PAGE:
A model approach to method validation

In the Autumn edition of Nutraceuticals Now, Rachel Reid, Senior Scientist, RSSL Functional Ingredients Laboratory, discusses a model approach to method validation

In the Autumn edition of Nutraceuticals Now, Rachel Reid, Senior Scientist, RSSL Functional Ingredients Laboratory, discusses a model approach to method validation

Single method validation is a complex process with endless variations - but what happens when the situation is further complicated by an extensive product portfolio and a limited timeframe? Here, Rachel Reid explains how this challenging set of circumstances led to a forward-thinking solution.

There are many reasons for developing and validating methods for quantifying vitamins in supplements or food/drink products. From the need to comply with new or updated legislation, or substantiate health claims, to the adoption of new processing techniques or the latest on-trend ingredients, industry innovation drives change. This means product developers constantly need to ensure the analytical methods in place remain accurate and fit for purpose.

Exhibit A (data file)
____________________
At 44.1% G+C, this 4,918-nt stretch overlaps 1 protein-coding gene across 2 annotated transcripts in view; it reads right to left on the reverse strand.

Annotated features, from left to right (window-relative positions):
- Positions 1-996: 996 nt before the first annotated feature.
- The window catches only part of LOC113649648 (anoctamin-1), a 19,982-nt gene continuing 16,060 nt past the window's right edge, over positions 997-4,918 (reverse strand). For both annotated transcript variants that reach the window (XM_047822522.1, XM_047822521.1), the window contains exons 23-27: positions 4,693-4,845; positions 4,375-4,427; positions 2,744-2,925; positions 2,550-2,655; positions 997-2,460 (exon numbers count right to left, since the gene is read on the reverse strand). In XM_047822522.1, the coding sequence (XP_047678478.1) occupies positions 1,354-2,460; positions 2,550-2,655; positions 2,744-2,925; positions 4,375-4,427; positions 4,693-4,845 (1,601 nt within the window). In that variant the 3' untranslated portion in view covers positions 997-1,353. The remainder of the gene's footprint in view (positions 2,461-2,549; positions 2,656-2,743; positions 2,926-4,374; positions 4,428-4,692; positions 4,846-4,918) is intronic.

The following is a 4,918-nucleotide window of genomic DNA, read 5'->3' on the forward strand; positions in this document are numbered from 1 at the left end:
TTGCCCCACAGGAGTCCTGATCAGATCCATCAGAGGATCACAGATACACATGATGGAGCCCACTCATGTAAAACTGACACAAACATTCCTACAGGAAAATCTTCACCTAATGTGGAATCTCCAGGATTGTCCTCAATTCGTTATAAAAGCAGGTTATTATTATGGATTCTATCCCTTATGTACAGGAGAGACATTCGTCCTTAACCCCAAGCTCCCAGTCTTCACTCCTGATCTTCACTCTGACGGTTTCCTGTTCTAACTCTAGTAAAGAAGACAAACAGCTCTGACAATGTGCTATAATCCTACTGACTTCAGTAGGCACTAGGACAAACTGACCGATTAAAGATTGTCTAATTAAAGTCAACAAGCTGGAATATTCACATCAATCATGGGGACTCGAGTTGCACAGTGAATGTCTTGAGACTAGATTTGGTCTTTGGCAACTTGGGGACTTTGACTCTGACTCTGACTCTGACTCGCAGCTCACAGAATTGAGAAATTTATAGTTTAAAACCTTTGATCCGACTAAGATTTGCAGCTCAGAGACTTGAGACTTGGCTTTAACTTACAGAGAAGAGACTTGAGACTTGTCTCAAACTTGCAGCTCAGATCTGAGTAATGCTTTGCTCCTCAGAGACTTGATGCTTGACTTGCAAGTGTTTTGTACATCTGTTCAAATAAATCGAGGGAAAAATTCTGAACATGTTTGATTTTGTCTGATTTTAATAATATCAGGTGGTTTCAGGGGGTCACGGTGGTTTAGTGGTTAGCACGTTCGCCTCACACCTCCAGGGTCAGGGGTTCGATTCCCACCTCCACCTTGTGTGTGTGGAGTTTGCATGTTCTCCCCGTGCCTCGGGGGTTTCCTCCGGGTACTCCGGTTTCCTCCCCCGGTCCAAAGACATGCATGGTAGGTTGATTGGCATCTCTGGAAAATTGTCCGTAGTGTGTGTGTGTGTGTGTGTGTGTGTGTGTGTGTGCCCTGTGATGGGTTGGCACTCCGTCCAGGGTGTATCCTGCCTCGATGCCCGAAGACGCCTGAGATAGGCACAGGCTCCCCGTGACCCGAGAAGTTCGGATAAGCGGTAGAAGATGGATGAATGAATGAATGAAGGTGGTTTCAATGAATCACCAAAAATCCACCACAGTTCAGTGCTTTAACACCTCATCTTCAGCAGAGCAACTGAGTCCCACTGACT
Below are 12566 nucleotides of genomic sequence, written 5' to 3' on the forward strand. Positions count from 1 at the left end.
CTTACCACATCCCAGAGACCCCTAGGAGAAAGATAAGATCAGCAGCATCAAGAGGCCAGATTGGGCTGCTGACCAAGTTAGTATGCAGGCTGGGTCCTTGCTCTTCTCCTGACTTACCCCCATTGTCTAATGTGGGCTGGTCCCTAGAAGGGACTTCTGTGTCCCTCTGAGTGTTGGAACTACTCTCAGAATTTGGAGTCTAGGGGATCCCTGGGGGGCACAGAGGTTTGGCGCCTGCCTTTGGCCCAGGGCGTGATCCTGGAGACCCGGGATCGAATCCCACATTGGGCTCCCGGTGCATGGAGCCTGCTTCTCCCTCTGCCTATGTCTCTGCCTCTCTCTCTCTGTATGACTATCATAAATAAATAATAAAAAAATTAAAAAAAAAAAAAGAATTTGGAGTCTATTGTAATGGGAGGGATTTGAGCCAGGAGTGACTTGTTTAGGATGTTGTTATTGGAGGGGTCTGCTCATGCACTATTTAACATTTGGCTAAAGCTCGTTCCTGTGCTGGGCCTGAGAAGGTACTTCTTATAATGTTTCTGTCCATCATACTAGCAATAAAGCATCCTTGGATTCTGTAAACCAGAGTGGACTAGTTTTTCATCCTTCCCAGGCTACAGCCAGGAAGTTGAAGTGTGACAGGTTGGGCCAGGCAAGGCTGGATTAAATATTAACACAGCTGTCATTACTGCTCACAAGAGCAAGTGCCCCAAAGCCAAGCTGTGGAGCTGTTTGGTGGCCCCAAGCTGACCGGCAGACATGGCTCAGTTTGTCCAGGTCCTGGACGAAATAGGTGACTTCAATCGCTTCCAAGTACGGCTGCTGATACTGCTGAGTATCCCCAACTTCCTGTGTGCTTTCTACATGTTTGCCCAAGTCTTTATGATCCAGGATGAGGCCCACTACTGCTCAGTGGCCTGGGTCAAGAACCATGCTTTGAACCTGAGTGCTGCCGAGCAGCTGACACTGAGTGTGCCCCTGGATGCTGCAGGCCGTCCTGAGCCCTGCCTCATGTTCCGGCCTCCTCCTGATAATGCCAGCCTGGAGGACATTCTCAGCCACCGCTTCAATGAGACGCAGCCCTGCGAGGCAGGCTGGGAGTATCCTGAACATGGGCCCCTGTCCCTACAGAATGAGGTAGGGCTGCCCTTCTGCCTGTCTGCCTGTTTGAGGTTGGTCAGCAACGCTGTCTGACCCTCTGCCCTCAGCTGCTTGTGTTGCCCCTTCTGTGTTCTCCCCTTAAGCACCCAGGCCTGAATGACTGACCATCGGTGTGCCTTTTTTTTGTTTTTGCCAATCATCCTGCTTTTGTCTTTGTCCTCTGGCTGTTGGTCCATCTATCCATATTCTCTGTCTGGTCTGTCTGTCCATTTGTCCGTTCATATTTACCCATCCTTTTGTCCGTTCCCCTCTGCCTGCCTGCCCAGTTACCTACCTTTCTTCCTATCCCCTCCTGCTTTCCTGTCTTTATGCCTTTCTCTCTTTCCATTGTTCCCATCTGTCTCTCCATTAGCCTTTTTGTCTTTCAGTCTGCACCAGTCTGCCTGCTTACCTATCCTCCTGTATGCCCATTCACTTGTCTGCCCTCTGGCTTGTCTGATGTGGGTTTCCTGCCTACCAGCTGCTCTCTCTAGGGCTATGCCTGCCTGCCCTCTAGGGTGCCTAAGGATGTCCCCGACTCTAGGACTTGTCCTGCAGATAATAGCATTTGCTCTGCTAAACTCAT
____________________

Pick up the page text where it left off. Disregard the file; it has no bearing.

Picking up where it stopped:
Whether the product in question is a brand new concept or a revamped version designed to widen its appeal, the basic principle remains the same; is the vitamin/active in the finished product still present in sufficient quantity at the end of its shelf life to satisfy the labelling claim? A seemingly simple question, but one which raises a series of challenging issues. And this is largely due to the inherent complexity of vitamins and the infinite variations of the product formulations themselves. There is no ‘one size fits all’ approach. So what’s the answer?

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Rachel Reid - A model approach to method validation

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